Stressed out? Five tips for peace of mind

Is this typical? You’ve got car bills, doctor’s bills and rent to pay. Your boss wants more results, your brother-in-law wants you to help shift house and your twelve-year-old wants a tattoo.

Everyone wants your time and money. And your mother won’t quit telling you that you married an idiot. “Find peace of mind”, you say, “with MY problems and MY family?”. Well, there’s hope. Follow these steps below to reduce the stress in your life and prioritise what really matters.

1. Do What Is Most Important

Make a to-do list each day. You’ll achieve more. Then prioritise your list. Do the most important things first. When you fix what matters most every day, you feel better every day.

2. Get into Nature

Sandy beaches and peaceful forests restore you in ways that stinky pubs and shopping malls and bad TV never can. Walk in the bush, sit in a garden, grow tomatoes. You’ll think better thoughts. There’s nothing to figure out, it just happens.


3. Quit Comparing Yourself

The books say, “Raise your self-esteem!” But here’s the problem: you try to raise your self-esteem by comparing yourself with other people. You tell yourself:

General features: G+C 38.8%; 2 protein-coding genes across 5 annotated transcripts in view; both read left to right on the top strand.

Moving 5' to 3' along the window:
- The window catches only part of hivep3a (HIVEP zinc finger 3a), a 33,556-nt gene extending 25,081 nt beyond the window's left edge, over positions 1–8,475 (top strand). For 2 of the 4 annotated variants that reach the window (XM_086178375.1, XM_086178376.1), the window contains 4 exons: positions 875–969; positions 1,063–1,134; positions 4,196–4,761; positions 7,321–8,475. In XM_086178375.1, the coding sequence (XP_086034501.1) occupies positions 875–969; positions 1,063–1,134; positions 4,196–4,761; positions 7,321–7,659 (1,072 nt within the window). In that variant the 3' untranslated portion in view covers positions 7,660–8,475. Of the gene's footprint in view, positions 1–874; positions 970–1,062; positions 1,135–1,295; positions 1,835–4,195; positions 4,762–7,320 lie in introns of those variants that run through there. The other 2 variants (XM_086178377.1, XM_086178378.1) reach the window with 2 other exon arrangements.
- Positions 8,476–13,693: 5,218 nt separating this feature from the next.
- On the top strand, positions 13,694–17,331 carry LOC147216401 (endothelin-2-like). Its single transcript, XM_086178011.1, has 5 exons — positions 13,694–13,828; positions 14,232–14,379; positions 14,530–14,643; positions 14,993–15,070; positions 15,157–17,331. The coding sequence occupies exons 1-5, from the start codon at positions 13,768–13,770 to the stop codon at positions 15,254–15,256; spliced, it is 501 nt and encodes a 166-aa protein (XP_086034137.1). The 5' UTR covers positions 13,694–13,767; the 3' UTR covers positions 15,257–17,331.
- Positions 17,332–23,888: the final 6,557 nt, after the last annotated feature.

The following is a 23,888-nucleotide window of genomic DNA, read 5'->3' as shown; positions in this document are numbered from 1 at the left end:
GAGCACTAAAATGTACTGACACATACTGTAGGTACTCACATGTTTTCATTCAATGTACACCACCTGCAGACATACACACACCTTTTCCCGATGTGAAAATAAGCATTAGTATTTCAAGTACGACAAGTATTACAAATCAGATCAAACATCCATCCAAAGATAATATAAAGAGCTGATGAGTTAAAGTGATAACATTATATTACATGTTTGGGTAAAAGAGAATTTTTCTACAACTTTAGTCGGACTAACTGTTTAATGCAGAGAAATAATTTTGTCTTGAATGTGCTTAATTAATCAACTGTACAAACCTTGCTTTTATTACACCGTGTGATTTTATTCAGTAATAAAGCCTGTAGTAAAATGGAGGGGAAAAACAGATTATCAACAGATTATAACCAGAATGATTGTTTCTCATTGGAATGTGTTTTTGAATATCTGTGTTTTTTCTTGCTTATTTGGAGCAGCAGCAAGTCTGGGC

• “I’m okay because I’m thinner than her.”

• “I’m okay because I got a promotion, won a trophy, drive an Audi.”

• “I’m okay because I’ve got a thousand friends on Facebook.”

But there will always be people who are richer, trendier or cleverer than you are — so you never win. Instead, just aim to be a better you. Set goals to be happier, healthier or more skilled, and refuse to compare yourself. You have your own journey. Life doesn’t have to be a competition.

4. Don’t Try to Change People

Trying to change other people is too stressful! Whenever you try to force people to be happy, healthy, motivated, spiritual or intelligent, you get frustrated and they hate you.

EXAMPLE: Mary marries Fred. Mary says, “Now, if I can just make him quit smoking, quit drinking and quit thumping traffic cops, I’ll be happy.” It doesn’t work.

Positive change is a natural process. Often it unfolds like this:

Step 1: stupidity, followed by

Step 2: disaster

Step 3: desperation, and finally

Step 4: wisdom.

We need each step. When you force change upon others, you disrupt the process.

You say, “But it’s painful to watch other people being stupid!” Right! But when you force them to change, they don’t learn.

Note — Parents and policemen sometimes need to force people! Most other times, we best let others make their own mistakes.

5. Make Gratitude a Habit

So your life isn’t perfect. Maybe you have colleagues who do less than they could, a husband who does less than he should and children who could be more considerate. You say, “How can I be grateful?”


Try this. As you go to sleep each night, find one more thing to be grateful for. You’ll enjoy greater peace of mind. Why? Because you can’t be grateful and stressed at the same time. If there is one key to peace of mind, it’s gratitude. Happy people focus on what they have. Unhappy people focus on what’s missing.